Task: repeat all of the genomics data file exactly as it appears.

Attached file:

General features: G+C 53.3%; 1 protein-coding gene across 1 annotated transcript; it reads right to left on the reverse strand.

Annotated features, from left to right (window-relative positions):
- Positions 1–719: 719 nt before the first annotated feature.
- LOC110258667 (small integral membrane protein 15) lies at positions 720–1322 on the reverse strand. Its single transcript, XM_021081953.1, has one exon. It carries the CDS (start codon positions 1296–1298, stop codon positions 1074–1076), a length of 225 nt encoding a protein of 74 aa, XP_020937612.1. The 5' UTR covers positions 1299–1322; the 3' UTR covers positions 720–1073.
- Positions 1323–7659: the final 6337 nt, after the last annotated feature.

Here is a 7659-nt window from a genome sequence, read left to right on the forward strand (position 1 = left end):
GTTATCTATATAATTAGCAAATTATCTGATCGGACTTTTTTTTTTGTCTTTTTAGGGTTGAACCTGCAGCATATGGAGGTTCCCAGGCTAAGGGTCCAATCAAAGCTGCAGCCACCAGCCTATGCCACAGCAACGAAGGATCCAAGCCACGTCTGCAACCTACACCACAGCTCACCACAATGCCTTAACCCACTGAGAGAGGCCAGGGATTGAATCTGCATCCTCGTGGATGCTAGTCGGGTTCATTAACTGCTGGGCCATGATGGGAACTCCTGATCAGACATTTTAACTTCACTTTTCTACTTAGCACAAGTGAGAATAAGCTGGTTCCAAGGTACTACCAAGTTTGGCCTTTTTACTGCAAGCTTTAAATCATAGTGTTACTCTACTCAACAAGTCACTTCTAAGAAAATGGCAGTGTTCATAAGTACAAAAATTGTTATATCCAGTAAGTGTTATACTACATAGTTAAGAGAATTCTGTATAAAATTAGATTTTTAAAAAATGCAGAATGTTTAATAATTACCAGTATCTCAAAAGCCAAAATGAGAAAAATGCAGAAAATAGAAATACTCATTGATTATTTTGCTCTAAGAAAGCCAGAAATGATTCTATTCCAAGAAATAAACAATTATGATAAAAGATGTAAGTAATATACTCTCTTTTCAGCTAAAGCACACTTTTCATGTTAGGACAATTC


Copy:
General features: G+C 53.3%; 1 protein-coding gene across 1 annotated transcript; it reads right to left on the reverse strand.

Annotated features, from left to right (window-relative positions):
- Positions 1–719: 719 nt before the first annotated feature.
- LOC110258667 (small integral membrane protein 15) lies at positions 720–1322 on the reverse strand. Its single transcript, XM_021081953.1, has one exon. It carries the CDS (start codon positions 1296–1298, stop codon positions 1074–1076), a length of 225 nt encoding a protein of 74 aa, XP_020937612.1. The 5' UTR covers positions 1299–1322; the 3' UTR covers positions 720–1073.
- Positions 1323–7659: the final 6337 nt, after the last annotated feature.

Here is a 7659-nt window from a genome sequence, read left to right on the forward strand (position 1 = left end):
GTTATCTATATAATTAGCAAATTATCTGATCGGACTTTTTTTTTTGTCTTTTTAGGGTTGAACCTGCAGCATATGGAGGTTCCCAGGCTAAGGGTCCAATCAAAGCTGCAGCCACCAGCCTATGCCACAGCAACGAAGGATCCAAGCCACGTCTGCAACCTACACCACAGCTCACCACAATGCCTTAACCCACTGAGAGAGGCCAGGGATTGAATCTGCATCCTCGTGGATGCTAGTCGGGTTCATTAACTGCTGGGCCATGATGGGAACTCCTGATCAGACATTTTAACTTCACTTTTCTACTTAGCACAAGTGAGAATAAGCTGGTTCCAAGGTACTACCAAGTTTGGCCTTTTTACTGCAAGCTTTAAATCATAGTGTTACTCTACTCAACAAGTCACTTCTAAGAAAATGGCAGTGTTCATAAGTACAAAAATTGTTATATCCAGTAAGTGTTATACTACATAGTTAAGAGAATTCTGTATAAAATTAGATTTTTAAAAAATGCAGAATGTTTAATAATTACCAGTATCTCAAAAGCCAAAATGAGAAAAATGCAGAAAATAGAAATACTCATTGATTATTTTGCTCTAAGAAAGCCAGAAATGATTCTATTCCAAGAAATAAACAATTATGATAAAAGATGTAAGTAATATACTCTCTTTTCAGCTAAAGCACACTTTTCATGTTAGGACAATTC